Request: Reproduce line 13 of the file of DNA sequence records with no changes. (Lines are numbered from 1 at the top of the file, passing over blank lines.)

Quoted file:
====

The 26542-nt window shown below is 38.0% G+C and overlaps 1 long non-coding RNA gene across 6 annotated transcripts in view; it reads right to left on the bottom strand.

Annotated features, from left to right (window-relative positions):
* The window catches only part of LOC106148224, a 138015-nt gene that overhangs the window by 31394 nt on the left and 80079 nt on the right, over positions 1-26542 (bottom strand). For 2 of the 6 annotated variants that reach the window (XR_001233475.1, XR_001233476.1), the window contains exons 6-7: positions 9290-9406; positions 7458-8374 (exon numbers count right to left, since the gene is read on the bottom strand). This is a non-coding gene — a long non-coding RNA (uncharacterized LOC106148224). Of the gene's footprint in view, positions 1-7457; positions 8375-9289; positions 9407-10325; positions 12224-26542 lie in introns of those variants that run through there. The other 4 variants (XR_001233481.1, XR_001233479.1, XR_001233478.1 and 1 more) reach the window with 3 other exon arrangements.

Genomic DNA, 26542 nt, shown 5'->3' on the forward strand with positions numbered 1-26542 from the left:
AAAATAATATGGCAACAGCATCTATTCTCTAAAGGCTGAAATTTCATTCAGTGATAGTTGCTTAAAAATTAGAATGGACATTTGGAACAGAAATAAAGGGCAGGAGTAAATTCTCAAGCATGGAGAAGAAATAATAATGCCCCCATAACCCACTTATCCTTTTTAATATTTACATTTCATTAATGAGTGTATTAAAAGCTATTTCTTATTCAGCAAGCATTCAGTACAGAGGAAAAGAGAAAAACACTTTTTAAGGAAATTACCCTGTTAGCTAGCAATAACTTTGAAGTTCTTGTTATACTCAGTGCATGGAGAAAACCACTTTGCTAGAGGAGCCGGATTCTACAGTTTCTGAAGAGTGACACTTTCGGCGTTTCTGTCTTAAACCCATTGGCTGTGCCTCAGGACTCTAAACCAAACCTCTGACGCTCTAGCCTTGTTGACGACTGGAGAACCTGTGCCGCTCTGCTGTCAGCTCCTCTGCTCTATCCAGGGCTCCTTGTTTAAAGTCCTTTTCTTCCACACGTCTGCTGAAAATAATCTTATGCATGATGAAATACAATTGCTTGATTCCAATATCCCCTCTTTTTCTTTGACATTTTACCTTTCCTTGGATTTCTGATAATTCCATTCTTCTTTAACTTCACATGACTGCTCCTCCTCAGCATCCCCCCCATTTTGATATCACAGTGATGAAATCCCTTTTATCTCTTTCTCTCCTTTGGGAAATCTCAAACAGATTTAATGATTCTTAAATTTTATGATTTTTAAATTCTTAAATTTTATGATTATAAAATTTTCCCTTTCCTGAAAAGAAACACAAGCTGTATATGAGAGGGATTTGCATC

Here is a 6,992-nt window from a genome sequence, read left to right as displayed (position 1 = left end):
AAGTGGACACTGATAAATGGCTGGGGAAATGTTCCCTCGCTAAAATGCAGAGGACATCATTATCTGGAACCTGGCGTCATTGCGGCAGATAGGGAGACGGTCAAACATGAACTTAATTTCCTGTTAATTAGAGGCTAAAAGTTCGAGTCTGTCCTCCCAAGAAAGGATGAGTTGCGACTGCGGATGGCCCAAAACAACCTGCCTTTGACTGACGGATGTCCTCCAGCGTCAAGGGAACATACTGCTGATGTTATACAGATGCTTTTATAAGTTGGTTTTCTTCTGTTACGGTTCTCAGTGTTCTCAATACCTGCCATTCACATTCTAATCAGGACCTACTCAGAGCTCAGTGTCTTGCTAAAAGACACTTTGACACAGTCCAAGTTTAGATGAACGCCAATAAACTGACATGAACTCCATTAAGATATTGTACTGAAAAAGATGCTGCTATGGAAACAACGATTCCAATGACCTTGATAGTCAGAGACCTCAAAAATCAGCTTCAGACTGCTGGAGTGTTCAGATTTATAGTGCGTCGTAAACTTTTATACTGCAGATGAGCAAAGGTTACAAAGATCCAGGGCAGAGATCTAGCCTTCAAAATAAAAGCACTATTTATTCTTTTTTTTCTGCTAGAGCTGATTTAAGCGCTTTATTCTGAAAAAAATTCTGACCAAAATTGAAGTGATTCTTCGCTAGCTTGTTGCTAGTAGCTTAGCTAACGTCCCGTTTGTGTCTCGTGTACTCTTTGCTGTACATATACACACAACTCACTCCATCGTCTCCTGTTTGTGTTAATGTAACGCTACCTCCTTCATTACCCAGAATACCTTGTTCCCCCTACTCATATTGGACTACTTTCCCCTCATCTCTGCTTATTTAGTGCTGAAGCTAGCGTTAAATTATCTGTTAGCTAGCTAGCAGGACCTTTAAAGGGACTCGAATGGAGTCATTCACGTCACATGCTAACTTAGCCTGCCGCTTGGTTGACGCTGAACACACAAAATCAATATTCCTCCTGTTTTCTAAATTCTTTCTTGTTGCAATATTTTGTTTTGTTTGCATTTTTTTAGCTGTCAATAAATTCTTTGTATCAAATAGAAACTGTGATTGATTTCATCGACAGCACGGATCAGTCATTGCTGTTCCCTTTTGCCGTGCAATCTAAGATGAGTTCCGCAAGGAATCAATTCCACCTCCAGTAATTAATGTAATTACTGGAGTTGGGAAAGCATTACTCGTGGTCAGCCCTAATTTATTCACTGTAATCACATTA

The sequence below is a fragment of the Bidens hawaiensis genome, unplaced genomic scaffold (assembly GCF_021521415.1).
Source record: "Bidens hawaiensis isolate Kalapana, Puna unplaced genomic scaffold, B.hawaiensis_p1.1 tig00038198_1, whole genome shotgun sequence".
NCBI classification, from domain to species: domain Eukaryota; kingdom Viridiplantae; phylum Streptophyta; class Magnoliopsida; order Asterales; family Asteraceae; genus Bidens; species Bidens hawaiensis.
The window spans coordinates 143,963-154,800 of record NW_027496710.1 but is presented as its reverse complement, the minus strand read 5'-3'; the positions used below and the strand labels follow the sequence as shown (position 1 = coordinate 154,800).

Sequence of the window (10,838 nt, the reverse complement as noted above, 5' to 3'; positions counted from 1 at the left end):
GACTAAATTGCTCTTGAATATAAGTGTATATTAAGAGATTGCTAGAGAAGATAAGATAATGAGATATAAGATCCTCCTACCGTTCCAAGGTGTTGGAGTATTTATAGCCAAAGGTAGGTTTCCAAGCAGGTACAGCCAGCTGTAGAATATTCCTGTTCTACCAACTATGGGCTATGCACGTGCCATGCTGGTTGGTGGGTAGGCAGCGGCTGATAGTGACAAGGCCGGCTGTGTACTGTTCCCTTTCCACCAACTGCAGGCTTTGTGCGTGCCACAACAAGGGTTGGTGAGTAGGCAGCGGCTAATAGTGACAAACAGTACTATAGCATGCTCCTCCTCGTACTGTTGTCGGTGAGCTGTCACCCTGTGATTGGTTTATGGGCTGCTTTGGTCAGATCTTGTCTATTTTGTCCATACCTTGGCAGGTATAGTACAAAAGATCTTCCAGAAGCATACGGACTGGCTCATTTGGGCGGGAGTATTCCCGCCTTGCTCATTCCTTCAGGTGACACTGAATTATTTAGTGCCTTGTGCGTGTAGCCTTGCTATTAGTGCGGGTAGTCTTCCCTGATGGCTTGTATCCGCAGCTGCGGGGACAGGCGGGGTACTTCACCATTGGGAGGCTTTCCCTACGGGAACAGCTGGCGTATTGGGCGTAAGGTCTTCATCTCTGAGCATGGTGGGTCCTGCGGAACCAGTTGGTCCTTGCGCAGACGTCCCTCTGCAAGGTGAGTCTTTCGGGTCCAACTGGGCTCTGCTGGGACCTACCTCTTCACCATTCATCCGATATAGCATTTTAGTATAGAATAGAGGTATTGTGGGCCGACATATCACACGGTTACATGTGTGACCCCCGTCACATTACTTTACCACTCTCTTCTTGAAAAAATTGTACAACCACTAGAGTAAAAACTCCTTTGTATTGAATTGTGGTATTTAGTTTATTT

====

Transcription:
GACTAAATTGCTCTTGAATATAAGTGTATATTAAGAGATTGCTAGAGAAGATAAGATAATGAGATATAAGATCCTCCTACCGTTCCAAGGTGTTGGAGTATTTATAGCCAAAGGTAGGTTTCCAAGCAGGTACAGCCAGCTGTAGAATATTCCTGTTCTACCAACTATGGGCTATGCACGTGCCATGCTGGTTGGTGGGTAGGCAGCGGCTGATAGTGACAAGGCCGGCTGTGTACTGTTCCCTTTCCACCAACTGCAGGCTTTGTGCGTGCCACAACAAGGGTTGGTGAGTAGGCAGCGGCTAATAGTGACAAACAGTACTATAGCATGCTCCTCCTCGTACTGTTGTCGGTGAGCTGTCACCCTGTGATTGGTTTATGGGCTGCTTTGGTCAGATCTTGTCTATTTTGTCCATACCTTGGCAGGTATAGTACAAAAGATCTTCCAGAAGCATACGGACTGGCTCATTTGGGCGGGAGTATTCCCGCCTTGCTCATTCCTTCAGGTGACACTGAATTATTTAGTGCCTTGTGCGTGTAGCCTTGCTATTAGTGCGGGTAGTCTTCCCTGATGGCTTGTATCCGCAGCTGCGGGGACAGGCGGGGTACTTCACCATTGGGAGGCTTTCCCTACGGGAACAGCTGGCGTATTGGGCGTAAGGTCTTCATCTCTGAGCATGGTGGGTCCTGCGGAACCAGTTGGTCCTTGCGCAGACGTCCCTCTGCAAGGTGAGTCTTTCGGGTCCAACTGGGCTCTGCTGGGACCTACCTCTTCACCATTCATCCGATATAGCATTTTAGTATAGAATAGAGGTATTGTGGGCCGACATATCACACGGTTACATGTGTGACCCCCGTCACATTACTTTACCACTCTCTTCTTGAAAAAATTGTACAACCACTAGAGTAAAAACTCCTTTGTATTGAATTGTGGTATTTAGTTTATTT